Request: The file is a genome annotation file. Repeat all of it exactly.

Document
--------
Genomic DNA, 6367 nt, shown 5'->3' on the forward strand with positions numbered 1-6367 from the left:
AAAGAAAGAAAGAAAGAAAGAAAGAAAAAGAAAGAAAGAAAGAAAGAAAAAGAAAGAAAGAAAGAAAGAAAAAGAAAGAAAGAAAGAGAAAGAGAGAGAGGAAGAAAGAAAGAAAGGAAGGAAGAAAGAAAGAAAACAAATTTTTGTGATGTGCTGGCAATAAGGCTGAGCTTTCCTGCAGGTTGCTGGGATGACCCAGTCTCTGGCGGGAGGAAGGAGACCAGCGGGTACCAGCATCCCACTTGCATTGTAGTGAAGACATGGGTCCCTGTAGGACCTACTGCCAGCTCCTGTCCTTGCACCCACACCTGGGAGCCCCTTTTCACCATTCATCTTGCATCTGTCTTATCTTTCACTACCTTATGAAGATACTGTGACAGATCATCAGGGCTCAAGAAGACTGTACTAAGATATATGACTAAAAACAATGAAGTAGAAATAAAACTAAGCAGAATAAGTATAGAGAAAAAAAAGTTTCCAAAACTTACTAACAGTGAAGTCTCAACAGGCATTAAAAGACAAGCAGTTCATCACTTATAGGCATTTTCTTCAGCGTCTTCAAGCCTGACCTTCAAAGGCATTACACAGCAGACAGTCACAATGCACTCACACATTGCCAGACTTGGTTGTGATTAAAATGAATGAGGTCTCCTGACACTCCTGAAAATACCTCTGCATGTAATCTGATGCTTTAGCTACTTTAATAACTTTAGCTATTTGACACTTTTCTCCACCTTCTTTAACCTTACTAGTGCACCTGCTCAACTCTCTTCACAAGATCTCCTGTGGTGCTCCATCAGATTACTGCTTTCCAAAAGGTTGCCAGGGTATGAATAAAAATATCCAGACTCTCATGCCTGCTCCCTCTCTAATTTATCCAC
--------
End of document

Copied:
Genomic DNA, 6367 nt, shown 5'->3' on the forward strand with positions numbered 1-6367 from the left:
AAAGAAAGAAAGAAAGAAAGAAAGAAAAAGAAAGAAAGAAAGAAAGAAAAAGAAAGAAAGAAAGAAAGAAAAAGAAAGAAAGAAAGAGAAAGAGAGAGAGGAAGAAAGAAAGAAAGGAAGGAAGAAAGAAAGAAAACAAATTTTTGTGATGTGCTGGCAATAAGGCTGAGCTTTCCTGCAGGTTGCTGGGATGACCCAGTCTCTGGCGGGAGGAAGGAGACCAGCGGGTACCAGCATCCCACTTGCATTGTAGTGAAGACATGGGTCCCTGTAGGACCTACTGCCAGCTCCTGTCCTTGCACCCACACCTGGGAGCCCCTTTTCACCATTCATCTTGCATCTGTCTTATCTTTCACTACCTTATGAAGATACTGTGACAGATCATCAGGGCTCAAGAAGACTGTACTAAGATATATGACTAAAAACAATGAAGTAGAAATAAAACTAAGCAGAATAAGTATAGAGAAAAAAAAGTTTCCAAAACTTACTAACAGTGAAGTCTCAACAGGCATTAAAAGACAAGCAGTTCATCACTTATAGGCATTTTCTTCAGCGTCTTCAAGCCTGACCTTCAAAGGCATTACACAGCAGACAGTCACAATGCACTCACACATTGCCAGACTTGGTTGTGATTAAAATGAATGAGGTCTCCTGACACTCCTGAAAATACCTCTGCATGTAATCTGATGCTTTAGCTACTTTAATAACTTTAGCTATTTGACACTTTTCTCCACCTTCTTTAACCTTACTAGTGCACCTGCTCAACTCTCTTCACAAGATCTCCTGTGGTGCTCCATCAGATTACTGCTTTCCAAAAGGTTGCCAGGGTATGAATAAAAATATCCAGACTCTCATGCCTGCTCCCTCTCTAATTTATCCAC